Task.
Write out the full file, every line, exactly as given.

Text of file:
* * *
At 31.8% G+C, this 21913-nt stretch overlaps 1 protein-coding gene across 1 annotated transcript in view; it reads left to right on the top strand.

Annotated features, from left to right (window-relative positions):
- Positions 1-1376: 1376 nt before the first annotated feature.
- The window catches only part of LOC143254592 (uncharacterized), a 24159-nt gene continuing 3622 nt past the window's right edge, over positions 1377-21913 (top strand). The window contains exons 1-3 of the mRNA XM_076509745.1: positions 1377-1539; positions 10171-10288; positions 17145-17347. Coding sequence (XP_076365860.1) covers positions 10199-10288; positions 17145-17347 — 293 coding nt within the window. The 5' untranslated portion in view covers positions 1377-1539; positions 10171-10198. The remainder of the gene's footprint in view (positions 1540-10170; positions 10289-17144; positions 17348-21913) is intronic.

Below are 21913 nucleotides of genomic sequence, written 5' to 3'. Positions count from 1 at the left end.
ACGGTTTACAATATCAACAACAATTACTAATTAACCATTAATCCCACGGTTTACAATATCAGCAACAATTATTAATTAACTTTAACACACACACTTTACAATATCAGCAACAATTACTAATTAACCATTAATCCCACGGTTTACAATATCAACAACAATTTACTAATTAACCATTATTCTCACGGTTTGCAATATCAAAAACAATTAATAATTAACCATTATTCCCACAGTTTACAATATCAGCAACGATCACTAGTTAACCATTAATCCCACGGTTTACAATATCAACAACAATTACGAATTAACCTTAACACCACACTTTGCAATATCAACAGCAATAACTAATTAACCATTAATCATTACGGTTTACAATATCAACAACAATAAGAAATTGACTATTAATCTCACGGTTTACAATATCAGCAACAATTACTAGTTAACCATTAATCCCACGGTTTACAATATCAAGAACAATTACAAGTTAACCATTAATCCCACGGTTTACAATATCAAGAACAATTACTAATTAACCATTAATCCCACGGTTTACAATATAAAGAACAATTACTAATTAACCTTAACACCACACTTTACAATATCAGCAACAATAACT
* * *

At 31.8% G+C, this 21913-nt stretch overlaps 1 protein-coding gene across 1 annotated transcript in view; it reads left to right on the top strand.

Annotated features, from left to right (window-relative positions):
- Positions 1-1376: 1376 nt before the first annotated feature.
- The window catches only part of LOC143254592 (uncharacterized), a 24159-nt gene continuing 3622 nt past the window's right edge, over positions 1377-21913 (top strand). The window contains exons 1-3 of the mRNA XM_076509745.1: positions 1377-1539; positions 10171-10288; positions 17145-17347. Coding sequence (XP_076365860.1) covers positions 10199-10288; positions 17145-17347 — 293 coding nt within the window. The 5' untranslated portion in view covers positions 1377-1539; positions 10171-10198. The remainder of the gene's footprint in view (positions 1540-10170; positions 10289-17144; positions 17348-21913) is intronic.

Below are 21913 nucleotides of genomic sequence, written 5' to 3'. Positions count from 1 at the left end.
ACGGTTTACAATATCAACAACAATTACTAATTAACCATTAATCCCACGGTTTACAATATCAGCAACAATTATTAATTAACTTTAACACACACACTTTACAATATCAGCAACAATTACTAATTAACCATTAATCCCACGGTTTACAATATCAACAACAATTTACTAATTAACCATTATTCTCACGGTTTGCAATATCAAAAACAATTAATAATTAACCATTATTCCCACAGTTTACAATATCAGCAACGATCACTAGTTAACCATTAATCCCACGGTTTACAATATCAACAACAATTACGAATTAACCTTAACACCACACTTTGCAATATCAACAGCAATAACTAATTAACCATTAATCATTACGGTTTACAATATCAACAACAATAAGAAATTGACTATTAATCTCACGGTTTACAATATCAGCAACAATTACTAGTTAACCATTAATCCCACGGTTTACAATATCAAGAACAATTACAAGTTAACCATTAATCCCACGGTTTACAATATCAAGAACAATTACTAATTAACCATTAATCCCACGGTTTACAATATAAAGAACAATTACTAATTAACCTTAACACCACACTTTACAATATCAGCAACAATAACT